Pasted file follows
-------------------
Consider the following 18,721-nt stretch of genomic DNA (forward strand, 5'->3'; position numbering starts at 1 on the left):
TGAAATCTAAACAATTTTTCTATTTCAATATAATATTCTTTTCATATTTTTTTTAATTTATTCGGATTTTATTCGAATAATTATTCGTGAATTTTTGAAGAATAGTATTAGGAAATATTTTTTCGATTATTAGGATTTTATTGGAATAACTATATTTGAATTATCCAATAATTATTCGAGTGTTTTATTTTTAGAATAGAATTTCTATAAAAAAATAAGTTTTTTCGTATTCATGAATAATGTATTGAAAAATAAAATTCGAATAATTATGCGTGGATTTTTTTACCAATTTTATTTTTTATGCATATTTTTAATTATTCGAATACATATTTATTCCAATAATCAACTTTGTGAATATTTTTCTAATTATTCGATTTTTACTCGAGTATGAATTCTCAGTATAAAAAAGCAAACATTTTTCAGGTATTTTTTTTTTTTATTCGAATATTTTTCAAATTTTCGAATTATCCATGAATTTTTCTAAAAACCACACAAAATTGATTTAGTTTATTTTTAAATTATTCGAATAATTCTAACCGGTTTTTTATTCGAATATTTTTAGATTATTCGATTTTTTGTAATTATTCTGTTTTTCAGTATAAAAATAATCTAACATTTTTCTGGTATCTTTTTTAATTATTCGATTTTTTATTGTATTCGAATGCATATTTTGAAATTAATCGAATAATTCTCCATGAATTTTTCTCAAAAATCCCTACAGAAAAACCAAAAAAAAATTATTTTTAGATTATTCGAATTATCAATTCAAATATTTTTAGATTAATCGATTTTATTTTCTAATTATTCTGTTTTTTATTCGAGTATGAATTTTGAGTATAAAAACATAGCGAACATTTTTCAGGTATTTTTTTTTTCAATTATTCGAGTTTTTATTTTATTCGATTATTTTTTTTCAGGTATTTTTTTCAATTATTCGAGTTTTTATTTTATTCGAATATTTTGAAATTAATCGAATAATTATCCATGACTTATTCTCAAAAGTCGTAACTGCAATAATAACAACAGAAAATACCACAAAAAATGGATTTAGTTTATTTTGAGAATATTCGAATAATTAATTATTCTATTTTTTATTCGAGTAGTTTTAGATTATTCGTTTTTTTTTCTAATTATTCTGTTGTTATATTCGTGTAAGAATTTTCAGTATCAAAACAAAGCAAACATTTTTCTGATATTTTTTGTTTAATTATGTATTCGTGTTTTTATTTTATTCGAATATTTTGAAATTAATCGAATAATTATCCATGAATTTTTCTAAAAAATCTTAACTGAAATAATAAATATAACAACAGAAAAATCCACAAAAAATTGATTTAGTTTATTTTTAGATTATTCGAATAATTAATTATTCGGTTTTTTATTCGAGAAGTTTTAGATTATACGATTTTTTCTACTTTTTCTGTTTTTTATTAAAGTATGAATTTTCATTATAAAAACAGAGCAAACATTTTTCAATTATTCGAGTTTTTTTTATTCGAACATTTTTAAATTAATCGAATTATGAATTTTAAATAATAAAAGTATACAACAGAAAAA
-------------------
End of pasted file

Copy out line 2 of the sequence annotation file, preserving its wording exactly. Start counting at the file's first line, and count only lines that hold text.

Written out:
TGAAATCTAAACAATTTTTCTATTTCAATATAATATTCTTTTCATATTTTTTTTAATTTATTCGGATTTTATTCGAATAATTATTCGTGAATTTTTGAAGAATAGTATTAGGAAATATTTTTTCGATTATTAGGATTTTATTGGAATAACTATATTTGAATTATCCAATAATTATTCGAGTGTTTTATTTTTAGAATAGAATTTCTATAAAAAAATAAGTTTTTTCGTATTCATGAATAATGTATTGAAAAATAAAATTCGAATAATTATGCGTGGATTTTTTTACCAATTTTATTTTTTATGCATATTTTTAATTATTCGAATACATATTTATTCCAATAATCAACTTTGTGAATATTTTTCTAATTATTCGATTTTTACTCGAGTATGAATTCTCAGTATAAAAAAGCAAACATTTTTCAGGTATTTTTTTTTTTTATTCGAATATTTTTCAAATTTTCGAATTATCCATGAATTTTTCTAAAAACCACACAAAATTGATTTAGTTTATTTTTAAATTATTCGAATAATTCTAACCGGTTTTTTATTCGAATATTTTTAGATTATTCGATTTTTTGTAATTATTCTGTTTTTCAGTATAAAAATAATCTAACATTTTTCTGGTATCTTTTTTAATTATTCGATTTTTTATTGTATTCGAATGCATATTTTGAAATTAATCGAATAATTCTCCATGAATTTTTCTCAAAAATCCCTACAGAAAAACCAAAAAAAAATTATTTTTAGATTATTCGAATTATCAATTCAAATATTTTTAGATTAATCGATTTTATTTTCTAATTATTCTGTTTTTTATTCGAGTATGAATTTTGAGTATAAAAACATAGCGAACATTTTTCAGGTATTTTTTTTTTCAATTATTCGAGTTTTTATTTTATTCGATTATTTTTTTTCAGGTATTTTTTTCAATTATTCGAGTTTTTATTTTATTCGAATATTTTGAAATTAATCGAATAATTATCCATGACTTATTCTCAAAAGTCGTAACTGCAATAATAACAACAGAAAATACCACAAAAAATGGATTTAGTTTATTTTGAGAATATTCGAATAATTAATTATTCTATTTTTTATTCGAGTAGTTTTAGATTATTCGTTTTTTTTTCTAATTATTCTGTTGTTATATTCGTGTAAGAATTTTCAGTATCAAAACAAAGCAAACATTTTTCTGATATTTTTTGTTTAATTATGTATTCGTGTTTTTATTTTATTCGAATATTTTGAAATTAATCGAATAATTATCCATGAATTTTTCTAAAAAATCTTAACTGAAATAATAAATATAACAACAGAAAAATCCACAAAAAATTGATTTAGTTTATTTTTAGATTATTCGAATAATTAATTATTCGGTTTTTTATTCGAGAAGTTTTAGATTATACGATTTTTTCTACTTTTTCTGTTTTTTATTAAAGTATGAATTTTCATTATAAAAACAGAGCAAACATTTTTCAATTATTCGAGTTTTTTTTATTCGAACATTTTTAAATTAATCGAATTATGAATTTTAAATAATAAAAGTATACAACAGAAAAA